CELEBRATING CARNIVAL IN XINZO, SPAIN

While studying abroad in Vigo, Spain, Erasmus was the international student exchange group active on the university’s campus. While as American students we weren’t studying through the organization Erasmus, which is for European students, we were still welcomed to join the group for international student outreach, outings, parties, and events. One event they hosted was to celebrate Carnival in the small town Xinzo, which is near Ourense. My friends and I each found costumes, making it feel like I was celebrating Halloween during the opposite time of the year.

The day to celebrate, we hopped on the bus and headed to the town. The town was packed with live music, and endless food and drink options with people streaming in and out of all the bars. I wasn’t sure what was occurring with all the cultural practice. In the United States, Carnival is only rooted in New Orleans with Mardi Gras, so I don’t know if some of the practices I observed are common to Spain or the region we were in, Galicia, or more worldwide. One of the biggest practices I noticed was a stuffed scarecrow-like man hanging from the ceiling of the pavilion, and I have not been able to find any information on the practice.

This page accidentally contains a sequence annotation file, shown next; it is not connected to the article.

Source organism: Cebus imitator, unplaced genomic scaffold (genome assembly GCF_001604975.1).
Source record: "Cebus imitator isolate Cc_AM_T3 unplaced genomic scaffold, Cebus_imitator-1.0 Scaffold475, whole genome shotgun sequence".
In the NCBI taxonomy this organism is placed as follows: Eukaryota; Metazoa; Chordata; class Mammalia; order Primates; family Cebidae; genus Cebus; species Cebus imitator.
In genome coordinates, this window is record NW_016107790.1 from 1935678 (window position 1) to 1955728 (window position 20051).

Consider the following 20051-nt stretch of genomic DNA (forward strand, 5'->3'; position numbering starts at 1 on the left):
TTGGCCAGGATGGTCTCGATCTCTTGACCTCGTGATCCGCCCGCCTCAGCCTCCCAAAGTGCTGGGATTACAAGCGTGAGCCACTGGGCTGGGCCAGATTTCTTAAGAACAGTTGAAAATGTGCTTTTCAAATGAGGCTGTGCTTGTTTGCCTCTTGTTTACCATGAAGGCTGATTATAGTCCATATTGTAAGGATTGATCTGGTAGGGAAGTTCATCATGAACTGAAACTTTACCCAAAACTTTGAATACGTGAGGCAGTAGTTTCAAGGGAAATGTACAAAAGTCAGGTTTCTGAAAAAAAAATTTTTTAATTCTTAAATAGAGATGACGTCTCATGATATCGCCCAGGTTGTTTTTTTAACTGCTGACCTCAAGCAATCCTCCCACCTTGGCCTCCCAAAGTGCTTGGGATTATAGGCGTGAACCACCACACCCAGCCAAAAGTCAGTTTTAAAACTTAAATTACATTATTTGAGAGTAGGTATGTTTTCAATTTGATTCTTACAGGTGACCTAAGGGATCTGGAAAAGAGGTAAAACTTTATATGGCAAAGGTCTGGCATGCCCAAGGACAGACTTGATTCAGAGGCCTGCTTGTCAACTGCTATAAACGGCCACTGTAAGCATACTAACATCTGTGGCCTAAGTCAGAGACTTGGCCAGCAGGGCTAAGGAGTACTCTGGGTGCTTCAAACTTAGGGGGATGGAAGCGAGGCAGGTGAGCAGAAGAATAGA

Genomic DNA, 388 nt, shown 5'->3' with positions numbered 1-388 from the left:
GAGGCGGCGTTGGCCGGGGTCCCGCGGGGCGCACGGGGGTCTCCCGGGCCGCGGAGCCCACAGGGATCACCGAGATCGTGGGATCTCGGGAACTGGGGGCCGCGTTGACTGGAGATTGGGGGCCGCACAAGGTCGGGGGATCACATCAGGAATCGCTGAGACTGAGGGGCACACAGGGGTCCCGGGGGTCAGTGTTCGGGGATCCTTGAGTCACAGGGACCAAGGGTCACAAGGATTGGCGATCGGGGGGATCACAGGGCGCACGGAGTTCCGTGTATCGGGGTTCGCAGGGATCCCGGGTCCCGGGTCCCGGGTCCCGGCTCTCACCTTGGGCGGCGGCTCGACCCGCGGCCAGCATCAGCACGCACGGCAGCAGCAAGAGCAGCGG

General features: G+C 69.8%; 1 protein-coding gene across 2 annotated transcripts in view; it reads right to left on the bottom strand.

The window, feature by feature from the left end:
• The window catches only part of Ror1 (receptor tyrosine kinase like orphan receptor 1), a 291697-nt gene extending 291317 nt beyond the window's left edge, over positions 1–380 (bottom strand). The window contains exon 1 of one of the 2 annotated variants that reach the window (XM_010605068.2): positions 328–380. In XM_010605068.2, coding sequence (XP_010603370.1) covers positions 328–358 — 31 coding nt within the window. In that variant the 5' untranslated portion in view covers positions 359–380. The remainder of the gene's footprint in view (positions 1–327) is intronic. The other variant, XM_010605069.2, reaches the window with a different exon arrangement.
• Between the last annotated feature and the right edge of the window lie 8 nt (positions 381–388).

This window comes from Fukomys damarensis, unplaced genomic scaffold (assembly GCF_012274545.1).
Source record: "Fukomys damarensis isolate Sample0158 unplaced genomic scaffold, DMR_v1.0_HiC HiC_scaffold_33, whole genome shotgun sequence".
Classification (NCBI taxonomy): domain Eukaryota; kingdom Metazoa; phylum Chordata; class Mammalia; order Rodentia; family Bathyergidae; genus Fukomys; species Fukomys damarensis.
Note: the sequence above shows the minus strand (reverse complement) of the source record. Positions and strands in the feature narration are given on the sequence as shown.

Through research I have learned that there are four or five regions of Spain in particular known for their Carnival celebrations. Galicia’s is less flashy, and can differ even town to town. Xinzo hosts Europe’s longest Carnival celebration, spreading over 5 weeks. Here, you’ll encounter the pantallas, dressed in masks and capes, carrying vejigas hinchadas (inflated bladders) from cows.

The experience was an interesting one, and not fully positive. We ended up staying in Xinzo for 12 hours, 4pm to 4am, but Galicia in the winter is wet, chilly, and nearly constantly raining. We hopped from bar to bar, where they passed out numerous free shots of cafe liquor, their regional drink. If we hadn’t been there for as long as we were, and if it wasn’t as cold as it was, we would have enjoyed ourselves much better. One of the bars had padded bench seats, and for the last few hours of the evening we attempted sleeping on them as the rest of the partygoers filtered in and out, staring at us. The day/night ended with us returning to Vigo and walking to our apartments after the sun had risen, ready for bed.

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